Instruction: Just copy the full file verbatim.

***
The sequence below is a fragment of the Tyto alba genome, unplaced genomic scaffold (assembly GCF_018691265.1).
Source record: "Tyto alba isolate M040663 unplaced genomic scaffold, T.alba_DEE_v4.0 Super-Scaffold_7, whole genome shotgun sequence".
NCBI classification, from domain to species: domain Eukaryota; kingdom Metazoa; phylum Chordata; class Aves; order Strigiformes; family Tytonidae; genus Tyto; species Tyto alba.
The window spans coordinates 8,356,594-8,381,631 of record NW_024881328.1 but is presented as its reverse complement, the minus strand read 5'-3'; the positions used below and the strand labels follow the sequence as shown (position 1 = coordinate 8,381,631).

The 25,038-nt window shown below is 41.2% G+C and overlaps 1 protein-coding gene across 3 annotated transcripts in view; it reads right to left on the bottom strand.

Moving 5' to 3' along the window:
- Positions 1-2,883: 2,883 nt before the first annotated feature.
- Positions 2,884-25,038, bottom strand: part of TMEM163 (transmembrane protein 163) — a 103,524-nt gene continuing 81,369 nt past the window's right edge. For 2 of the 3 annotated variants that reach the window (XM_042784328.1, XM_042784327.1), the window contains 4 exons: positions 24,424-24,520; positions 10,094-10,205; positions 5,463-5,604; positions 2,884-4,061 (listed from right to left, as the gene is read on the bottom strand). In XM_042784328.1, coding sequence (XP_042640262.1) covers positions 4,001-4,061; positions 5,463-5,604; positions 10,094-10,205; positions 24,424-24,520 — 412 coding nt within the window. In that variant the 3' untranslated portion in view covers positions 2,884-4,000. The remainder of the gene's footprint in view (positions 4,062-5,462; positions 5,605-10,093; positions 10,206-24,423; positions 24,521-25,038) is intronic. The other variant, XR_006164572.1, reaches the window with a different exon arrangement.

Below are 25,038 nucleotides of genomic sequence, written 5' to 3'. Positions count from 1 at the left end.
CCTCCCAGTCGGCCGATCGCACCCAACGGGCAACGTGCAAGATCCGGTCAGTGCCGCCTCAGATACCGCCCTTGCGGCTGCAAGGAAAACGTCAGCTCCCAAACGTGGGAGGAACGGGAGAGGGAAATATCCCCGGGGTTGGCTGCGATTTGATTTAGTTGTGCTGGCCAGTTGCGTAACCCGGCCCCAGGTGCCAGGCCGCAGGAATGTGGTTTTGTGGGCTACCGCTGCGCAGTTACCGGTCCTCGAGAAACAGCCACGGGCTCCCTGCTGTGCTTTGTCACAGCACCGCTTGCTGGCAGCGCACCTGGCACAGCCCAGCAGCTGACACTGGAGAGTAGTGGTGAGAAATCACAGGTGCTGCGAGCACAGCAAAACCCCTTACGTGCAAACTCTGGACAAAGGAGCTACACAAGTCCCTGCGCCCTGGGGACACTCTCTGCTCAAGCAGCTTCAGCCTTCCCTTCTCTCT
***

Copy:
The sequence below is a fragment of the Tyto alba genome, unplaced genomic scaffold (assembly GCF_018691265.1).
Source record: "Tyto alba isolate M040663 unplaced genomic scaffold, T.alba_DEE_v4.0 Super-Scaffold_7, whole genome shotgun sequence".
NCBI classification, from domain to species: domain Eukaryota; kingdom Metazoa; phylum Chordata; class Aves; order Strigiformes; family Tytonidae; genus Tyto; species Tyto alba.
The window spans coordinates 8,356,594-8,381,631 of record NW_024881328.1 but is presented as its reverse complement, the minus strand read 5'-3'; the positions used below and the strand labels follow the sequence as shown (position 1 = coordinate 8,381,631).

The 25,038-nt window shown below is 41.2% G+C and overlaps 1 protein-coding gene across 3 annotated transcripts in view; it reads right to left on the bottom strand.

Moving 5' to 3' along the window:
- Positions 1-2,883: 2,883 nt before the first annotated feature.
- Positions 2,884-25,038, bottom strand: part of TMEM163 (transmembrane protein 163) — a 103,524-nt gene continuing 81,369 nt past the window's right edge. For 2 of the 3 annotated variants that reach the window (XM_042784328.1, XM_042784327.1), the window contains 4 exons: positions 24,424-24,520; positions 10,094-10,205; positions 5,463-5,604; positions 2,884-4,061 (listed from right to left, as the gene is read on the bottom strand). In XM_042784328.1, coding sequence (XP_042640262.1) covers positions 4,001-4,061; positions 5,463-5,604; positions 10,094-10,205; positions 24,424-24,520 — 412 coding nt within the window. In that variant the 3' untranslated portion in view covers positions 2,884-4,000. The remainder of the gene's footprint in view (positions 4,062-5,462; positions 5,605-10,093; positions 10,206-24,423; positions 24,521-25,038) is intronic. The other variant, XR_006164572.1, reaches the window with a different exon arrangement.

Below are 25,038 nucleotides of genomic sequence, written 5' to 3'. Positions count from 1 at the left end.
CCTCCCAGTCGGCCGATCGCACCCAACGGGCAACGTGCAAGATCCGGTCAGTGCCGCCTCAGATACCGCCCTTGCGGCTGCAAGGAAAACGTCAGCTCCCAAACGTGGGAGGAACGGGAGAGGGAAATATCCCCGGGGTTGGCTGCGATTTGATTTAGTTGTGCTGGCCAGTTGCGTAACCCGGCCCCAGGTGCCAGGCCGCAGGAATGTGGTTTTGTGGGCTACCGCTGCGCAGTTACCGGTCCTCGAGAAACAGCCACGGGCTCCCTGCTGTGCTTTGTCACAGCACCGCTTGCTGGCAGCGCACCTGGCACAGCCCAGCAGCTGACACTGGAGAGTAGTGGTGAGAAATCACAGGTGCTGCGAGCACAGCAAAACCCCTTACGTGCAAACTCTGGACAAAGGAGCTACACAAGTCCCTGCGCCCTGGGGACACTCTCTGCTCAAGCAGCTTCAGCCTTCCCTTCTCTCT